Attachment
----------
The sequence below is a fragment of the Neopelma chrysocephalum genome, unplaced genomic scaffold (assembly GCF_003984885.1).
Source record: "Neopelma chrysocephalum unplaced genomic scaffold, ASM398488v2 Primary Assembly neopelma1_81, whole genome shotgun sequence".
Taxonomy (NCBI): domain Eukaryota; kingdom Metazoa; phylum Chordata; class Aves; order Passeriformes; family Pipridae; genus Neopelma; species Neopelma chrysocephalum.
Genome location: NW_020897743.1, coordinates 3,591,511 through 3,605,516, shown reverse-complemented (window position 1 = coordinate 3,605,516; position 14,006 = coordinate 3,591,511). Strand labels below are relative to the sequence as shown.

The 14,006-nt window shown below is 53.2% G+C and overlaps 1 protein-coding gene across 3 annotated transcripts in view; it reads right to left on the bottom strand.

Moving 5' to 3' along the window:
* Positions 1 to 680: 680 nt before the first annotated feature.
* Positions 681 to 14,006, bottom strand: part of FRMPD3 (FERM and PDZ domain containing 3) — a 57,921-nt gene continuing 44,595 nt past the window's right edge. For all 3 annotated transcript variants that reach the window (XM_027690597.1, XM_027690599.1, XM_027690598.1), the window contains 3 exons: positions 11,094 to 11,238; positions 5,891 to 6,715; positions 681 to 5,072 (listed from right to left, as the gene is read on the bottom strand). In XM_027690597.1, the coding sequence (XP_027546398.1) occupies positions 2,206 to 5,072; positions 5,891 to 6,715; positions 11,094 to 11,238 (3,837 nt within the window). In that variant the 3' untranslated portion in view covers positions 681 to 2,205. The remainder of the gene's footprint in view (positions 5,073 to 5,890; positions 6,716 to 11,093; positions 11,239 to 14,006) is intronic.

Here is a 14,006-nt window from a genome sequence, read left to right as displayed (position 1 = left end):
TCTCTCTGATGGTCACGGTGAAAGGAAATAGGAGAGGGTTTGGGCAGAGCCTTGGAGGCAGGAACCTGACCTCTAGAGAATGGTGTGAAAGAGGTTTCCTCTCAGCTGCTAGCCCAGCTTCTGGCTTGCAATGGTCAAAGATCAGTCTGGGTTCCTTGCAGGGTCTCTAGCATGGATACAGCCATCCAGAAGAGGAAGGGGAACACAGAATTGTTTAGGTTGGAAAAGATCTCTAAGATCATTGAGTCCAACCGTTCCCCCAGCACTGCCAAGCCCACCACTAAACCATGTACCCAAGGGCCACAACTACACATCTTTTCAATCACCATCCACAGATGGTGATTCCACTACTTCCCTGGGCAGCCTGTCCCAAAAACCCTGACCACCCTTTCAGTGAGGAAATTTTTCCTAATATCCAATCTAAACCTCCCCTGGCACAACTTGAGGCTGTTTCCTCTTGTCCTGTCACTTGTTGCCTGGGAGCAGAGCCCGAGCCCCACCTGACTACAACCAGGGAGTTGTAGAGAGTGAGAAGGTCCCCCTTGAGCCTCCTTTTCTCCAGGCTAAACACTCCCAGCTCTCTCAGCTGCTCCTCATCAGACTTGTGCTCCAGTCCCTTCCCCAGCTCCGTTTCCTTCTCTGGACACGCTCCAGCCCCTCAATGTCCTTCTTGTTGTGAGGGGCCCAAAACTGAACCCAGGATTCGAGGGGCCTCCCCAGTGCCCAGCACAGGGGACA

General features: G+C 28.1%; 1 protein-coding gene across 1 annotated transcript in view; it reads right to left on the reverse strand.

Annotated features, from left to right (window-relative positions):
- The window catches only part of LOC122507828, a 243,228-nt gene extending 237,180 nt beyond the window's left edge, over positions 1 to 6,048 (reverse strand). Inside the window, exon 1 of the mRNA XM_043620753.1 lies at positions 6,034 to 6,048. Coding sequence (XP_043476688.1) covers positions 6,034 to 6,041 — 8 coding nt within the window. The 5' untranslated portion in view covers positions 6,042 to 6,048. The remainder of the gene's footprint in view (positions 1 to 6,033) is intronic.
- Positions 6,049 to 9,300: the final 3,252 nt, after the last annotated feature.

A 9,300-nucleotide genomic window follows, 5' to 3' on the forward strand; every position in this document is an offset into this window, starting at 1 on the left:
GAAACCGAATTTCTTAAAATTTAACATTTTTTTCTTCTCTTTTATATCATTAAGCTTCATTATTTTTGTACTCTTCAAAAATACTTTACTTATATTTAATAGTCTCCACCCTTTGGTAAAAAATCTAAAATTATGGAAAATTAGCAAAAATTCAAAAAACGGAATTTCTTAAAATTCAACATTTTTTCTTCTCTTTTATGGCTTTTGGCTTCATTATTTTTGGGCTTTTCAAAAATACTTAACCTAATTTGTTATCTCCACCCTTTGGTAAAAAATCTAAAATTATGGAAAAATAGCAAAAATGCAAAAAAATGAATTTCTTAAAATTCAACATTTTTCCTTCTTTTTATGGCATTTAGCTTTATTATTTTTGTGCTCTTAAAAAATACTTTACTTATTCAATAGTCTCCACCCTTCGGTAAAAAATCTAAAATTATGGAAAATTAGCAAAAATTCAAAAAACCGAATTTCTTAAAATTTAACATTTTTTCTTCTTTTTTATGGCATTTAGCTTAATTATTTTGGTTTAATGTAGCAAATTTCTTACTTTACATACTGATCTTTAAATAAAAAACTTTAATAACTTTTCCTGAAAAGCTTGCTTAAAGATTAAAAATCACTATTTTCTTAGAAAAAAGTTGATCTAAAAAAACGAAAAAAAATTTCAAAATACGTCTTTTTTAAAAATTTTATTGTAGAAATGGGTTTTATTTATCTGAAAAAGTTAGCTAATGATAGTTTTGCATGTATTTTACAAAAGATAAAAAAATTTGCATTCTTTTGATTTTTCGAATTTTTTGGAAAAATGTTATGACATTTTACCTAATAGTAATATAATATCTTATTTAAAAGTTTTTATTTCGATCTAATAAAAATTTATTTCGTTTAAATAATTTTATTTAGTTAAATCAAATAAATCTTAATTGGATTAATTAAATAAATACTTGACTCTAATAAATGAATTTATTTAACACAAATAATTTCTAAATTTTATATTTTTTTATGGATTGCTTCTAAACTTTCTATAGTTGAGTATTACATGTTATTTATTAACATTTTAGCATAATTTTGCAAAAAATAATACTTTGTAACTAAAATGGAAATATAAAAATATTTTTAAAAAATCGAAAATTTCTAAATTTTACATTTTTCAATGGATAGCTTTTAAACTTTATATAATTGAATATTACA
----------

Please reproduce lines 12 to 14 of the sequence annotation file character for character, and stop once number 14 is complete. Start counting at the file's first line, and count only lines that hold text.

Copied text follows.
Annotated features, from left to right (window-relative positions):
- The window catches only part of LOC122507828, a 243,228-nt gene extending 237,180 nt beyond the window's left edge, over positions 1 to 6,048 (reverse strand). Inside the window, exon 1 of the mRNA XM_043620753.1 lies at positions 6,034 to 6,048. Coding sequence (XP_043476688.1) covers positions 6,034 to 6,041 — 8 coding nt within the window. The 5' untranslated portion in view covers positions 6,042 to 6,048. The remainder of the gene's footprint in view (positions 1 to 6,033) is intronic.
- Positions 6,049 to 9,300: the final 3,252 nt, after the last annotated feature.